Question: It’s very common to see young children holding signs or shouting slogans at all sorts of social and political actions — from KKK rallies to pro-life demonstrations to anti-war marches. How would you distinguish between adults allowing and encouraging children to share their voice, and adults using children as propaganda for their own causes?
Adam: I think that by focusing on the whether young peoples’ involvement is authentic, a lot of adults are let “off the hook” because they don’t know how to give children and youth their own space to speak, or how to engage them in community space. This is a form of scapegoating that easily reinforces the supposed “enigma” of involving young people.
The real questions here may be, “Do we really want to hear the voice of young people?” and “Are we really looking for young people who take risks and make decisions?”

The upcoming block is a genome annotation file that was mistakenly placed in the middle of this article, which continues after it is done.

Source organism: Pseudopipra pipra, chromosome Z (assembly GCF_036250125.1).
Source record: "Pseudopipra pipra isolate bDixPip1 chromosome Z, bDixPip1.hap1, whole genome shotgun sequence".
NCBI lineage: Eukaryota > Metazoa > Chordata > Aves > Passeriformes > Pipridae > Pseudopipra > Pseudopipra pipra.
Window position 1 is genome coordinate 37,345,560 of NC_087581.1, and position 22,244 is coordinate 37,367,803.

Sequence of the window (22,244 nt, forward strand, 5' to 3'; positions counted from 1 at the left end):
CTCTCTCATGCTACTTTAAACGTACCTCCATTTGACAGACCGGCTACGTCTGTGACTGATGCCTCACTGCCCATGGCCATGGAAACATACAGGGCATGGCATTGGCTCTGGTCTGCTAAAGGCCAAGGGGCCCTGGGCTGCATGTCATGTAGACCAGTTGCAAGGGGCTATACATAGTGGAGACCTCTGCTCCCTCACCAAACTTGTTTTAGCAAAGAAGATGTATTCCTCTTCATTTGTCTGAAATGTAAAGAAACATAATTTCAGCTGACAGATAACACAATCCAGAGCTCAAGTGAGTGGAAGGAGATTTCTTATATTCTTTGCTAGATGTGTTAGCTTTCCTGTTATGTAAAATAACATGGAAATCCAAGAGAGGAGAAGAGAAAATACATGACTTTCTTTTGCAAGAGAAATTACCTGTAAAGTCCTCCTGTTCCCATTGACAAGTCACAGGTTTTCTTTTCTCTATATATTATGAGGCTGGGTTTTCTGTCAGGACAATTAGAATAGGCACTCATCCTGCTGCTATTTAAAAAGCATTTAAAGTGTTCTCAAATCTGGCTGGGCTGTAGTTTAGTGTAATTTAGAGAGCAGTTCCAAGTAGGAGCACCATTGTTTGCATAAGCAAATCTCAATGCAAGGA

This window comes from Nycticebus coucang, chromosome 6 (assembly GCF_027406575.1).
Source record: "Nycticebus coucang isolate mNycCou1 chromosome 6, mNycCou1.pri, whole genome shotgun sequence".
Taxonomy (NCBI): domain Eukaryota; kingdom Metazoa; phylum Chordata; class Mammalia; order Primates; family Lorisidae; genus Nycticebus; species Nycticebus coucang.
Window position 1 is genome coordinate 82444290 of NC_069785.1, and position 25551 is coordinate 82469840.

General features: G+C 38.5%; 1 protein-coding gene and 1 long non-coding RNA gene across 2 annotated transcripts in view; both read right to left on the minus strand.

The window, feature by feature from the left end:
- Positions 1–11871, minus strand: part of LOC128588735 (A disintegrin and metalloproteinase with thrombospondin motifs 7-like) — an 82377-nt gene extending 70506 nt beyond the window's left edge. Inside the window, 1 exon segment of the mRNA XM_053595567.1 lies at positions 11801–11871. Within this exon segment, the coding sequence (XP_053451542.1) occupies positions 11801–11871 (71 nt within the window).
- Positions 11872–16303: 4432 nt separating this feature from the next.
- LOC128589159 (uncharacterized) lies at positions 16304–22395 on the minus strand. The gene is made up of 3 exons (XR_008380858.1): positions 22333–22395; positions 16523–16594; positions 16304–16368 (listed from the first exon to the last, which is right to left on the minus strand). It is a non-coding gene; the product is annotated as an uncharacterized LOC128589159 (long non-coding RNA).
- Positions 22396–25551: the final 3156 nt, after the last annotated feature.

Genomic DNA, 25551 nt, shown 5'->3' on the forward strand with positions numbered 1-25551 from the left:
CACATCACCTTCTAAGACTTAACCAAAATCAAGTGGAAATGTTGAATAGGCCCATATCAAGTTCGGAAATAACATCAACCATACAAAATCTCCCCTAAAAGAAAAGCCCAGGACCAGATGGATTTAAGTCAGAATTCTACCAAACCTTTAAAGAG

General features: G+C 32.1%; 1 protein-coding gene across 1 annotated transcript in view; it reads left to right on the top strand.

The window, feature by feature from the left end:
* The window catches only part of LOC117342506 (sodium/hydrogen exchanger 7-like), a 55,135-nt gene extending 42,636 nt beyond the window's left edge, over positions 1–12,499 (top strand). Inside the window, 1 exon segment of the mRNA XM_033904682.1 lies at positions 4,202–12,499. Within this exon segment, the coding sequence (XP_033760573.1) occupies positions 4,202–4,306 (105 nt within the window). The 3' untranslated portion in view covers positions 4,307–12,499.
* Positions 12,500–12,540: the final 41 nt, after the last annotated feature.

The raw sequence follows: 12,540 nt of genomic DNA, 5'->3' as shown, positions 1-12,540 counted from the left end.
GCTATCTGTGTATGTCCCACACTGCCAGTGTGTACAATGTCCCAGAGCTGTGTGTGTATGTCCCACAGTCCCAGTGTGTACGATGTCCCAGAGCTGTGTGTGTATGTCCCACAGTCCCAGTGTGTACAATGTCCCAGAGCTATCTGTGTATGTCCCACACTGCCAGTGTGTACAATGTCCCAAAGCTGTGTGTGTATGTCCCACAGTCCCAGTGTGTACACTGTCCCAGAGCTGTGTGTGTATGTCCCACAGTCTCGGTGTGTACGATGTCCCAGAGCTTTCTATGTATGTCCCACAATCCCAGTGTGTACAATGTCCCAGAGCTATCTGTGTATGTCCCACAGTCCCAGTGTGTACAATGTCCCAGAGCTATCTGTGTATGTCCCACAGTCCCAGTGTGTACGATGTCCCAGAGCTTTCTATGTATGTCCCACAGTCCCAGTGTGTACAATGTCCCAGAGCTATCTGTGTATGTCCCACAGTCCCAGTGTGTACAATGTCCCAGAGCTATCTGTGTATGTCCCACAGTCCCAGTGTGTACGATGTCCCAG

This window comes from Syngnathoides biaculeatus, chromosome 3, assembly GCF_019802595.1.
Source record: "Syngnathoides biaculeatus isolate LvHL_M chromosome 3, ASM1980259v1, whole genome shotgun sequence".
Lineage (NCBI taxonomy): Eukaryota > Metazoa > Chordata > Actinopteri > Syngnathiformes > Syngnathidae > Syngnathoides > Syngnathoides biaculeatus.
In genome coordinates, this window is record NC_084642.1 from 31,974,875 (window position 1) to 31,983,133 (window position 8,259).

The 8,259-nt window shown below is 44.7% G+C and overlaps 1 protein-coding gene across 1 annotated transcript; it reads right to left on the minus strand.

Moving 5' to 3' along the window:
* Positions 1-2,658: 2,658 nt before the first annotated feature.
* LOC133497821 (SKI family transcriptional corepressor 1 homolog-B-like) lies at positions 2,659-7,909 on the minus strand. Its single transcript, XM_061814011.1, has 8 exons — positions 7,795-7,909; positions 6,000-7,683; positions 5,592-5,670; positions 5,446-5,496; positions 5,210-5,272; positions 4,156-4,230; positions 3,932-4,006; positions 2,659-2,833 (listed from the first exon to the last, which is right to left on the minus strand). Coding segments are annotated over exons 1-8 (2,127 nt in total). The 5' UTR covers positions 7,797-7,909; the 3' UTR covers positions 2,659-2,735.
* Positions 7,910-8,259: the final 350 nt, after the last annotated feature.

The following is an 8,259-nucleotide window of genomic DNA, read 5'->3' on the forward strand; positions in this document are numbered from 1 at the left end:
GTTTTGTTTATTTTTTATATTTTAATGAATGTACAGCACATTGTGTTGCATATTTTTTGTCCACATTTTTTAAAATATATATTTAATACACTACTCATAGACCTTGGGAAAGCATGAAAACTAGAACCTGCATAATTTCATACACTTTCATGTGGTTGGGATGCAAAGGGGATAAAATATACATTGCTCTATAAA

After all, getting our adult ideas out of young people’s mouths is a ventriloquist’s trick, not a sign of meaningful involvement and young people’s autonomy. As a whole, society has so many attitudinal and structural barriers to young people’s participation that the question of whether or not young people participate at all needs to be answered first.
Another question that should be asked is why are we considering young peoples’ involvement in protests and rallies, and not their further infusion throughout the “movement” as a whole? Where are young people in the planning and decision-making processes? In the recruitment and training of organizers and participants? My experience has shown me that it is vital to young peoples’ participation to move beyond tokenism and decoration, and their further involvement as leaders, teachers, and organizers throughout social justice.